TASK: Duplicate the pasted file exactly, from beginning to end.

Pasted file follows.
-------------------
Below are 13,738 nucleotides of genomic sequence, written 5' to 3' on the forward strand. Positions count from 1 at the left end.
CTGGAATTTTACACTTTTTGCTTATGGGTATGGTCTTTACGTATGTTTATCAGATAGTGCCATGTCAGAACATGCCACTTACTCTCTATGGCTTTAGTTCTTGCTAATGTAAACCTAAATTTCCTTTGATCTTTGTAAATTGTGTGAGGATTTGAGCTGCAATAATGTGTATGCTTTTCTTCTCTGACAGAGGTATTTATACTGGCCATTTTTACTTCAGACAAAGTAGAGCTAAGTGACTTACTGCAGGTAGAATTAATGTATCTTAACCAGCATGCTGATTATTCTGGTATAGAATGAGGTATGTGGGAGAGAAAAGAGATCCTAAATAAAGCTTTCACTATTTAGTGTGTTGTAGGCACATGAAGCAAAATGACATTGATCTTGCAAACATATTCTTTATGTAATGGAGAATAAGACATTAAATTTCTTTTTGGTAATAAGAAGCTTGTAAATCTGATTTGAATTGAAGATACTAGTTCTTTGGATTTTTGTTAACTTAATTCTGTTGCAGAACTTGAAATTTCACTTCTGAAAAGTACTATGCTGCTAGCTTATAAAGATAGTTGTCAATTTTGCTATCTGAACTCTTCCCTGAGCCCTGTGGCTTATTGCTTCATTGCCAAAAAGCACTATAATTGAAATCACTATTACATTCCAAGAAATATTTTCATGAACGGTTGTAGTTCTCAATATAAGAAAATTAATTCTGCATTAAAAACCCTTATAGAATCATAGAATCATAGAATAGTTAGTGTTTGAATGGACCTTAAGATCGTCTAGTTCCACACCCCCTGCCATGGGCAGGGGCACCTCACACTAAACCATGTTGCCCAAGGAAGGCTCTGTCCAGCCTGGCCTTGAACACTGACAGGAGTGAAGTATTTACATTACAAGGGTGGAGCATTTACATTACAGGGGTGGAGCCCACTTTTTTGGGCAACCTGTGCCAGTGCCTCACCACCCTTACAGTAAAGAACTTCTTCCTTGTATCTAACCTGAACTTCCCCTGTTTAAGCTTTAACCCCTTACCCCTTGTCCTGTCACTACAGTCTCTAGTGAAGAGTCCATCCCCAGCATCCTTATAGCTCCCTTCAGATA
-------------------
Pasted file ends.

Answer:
Below are 13,738 nucleotides of genomic sequence, written 5' to 3' on the forward strand. Positions count from 1 at the left end.
CTGGAATTTTACACTTTTTGCTTATGGGTATGGTCTTTACGTATGTTTATCAGATAGTGCCATGTCAGAACATGCCACTTACTCTCTATGGCTTTAGTTCTTGCTAATGTAAACCTAAATTTCCTTTGATCTTTGTAAATTGTGTGAGGATTTGAGCTGCAATAATGTGTATGCTTTTCTTCTCTGACAGAGGTATTTATACTGGCCATTTTTACTTCAGACAAAGTAGAGCTAAGTGACTTACTGCAGGTAGAATTAATGTATCTTAACCAGCATGCTGATTATTCTGGTATAGAATGAGGTATGTGGGAGAGAAAAGAGATCCTAAATAAAGCTTTCACTATTTAGTGTGTTGTAGGCACATGAAGCAAAATGACATTGATCTTGCAAACATATTCTTTATGTAATGGAGAATAAGACATTAAATTTCTTTTTGGTAATAAGAAGCTTGTAAATCTGATTTGAATTGAAGATACTAGTTCTTTGGATTTTTGTTAACTTAATTCTGTTGCAGAACTTGAAATTTCACTTCTGAAAAGTACTATGCTGCTAGCTTATAAAGATAGTTGTCAATTTTGCTATCTGAACTCTTCCCTGAGCCCTGTGGCTTATTGCTTCATTGCCAAAAAGCACTATAATTGAAATCACTATTACATTCCAAGAAATATTTTCATGAACGGTTGTAGTTCTCAATATAAGAAAATTAATTCTGCATTAAAAACCCTTATAGAATCATAGAATCATAGAATAGTTAGTGTTTGAATGGACCTTAAGATCGTCTAGTTCCACACCCCCTGCCATGGGCAGGGGCACCTCACACTAAACCATGTTGCCCAAGGAAGGCTCTGTCCAGCCTGGCCTTGAACACTGACAGGAGTGAAGTATTTACATTACAAGGGTGGAGCATTTACATTACAGGGGTGGAGCCCACTTTTTTGGGCAACCTGTGCCAGTGCCTCACCACCCTTACAGTAAAGAACTTCTTCCTTGTATCTAACCTGAACTTCCCCTGTTTAAGCTTTAACCCCTTACCCCTTGTCCTGTCACTACAGTCTCTAGTGAAGAGTCCATCCCCAGCATCCTTATAGCTCCCTTCAGATA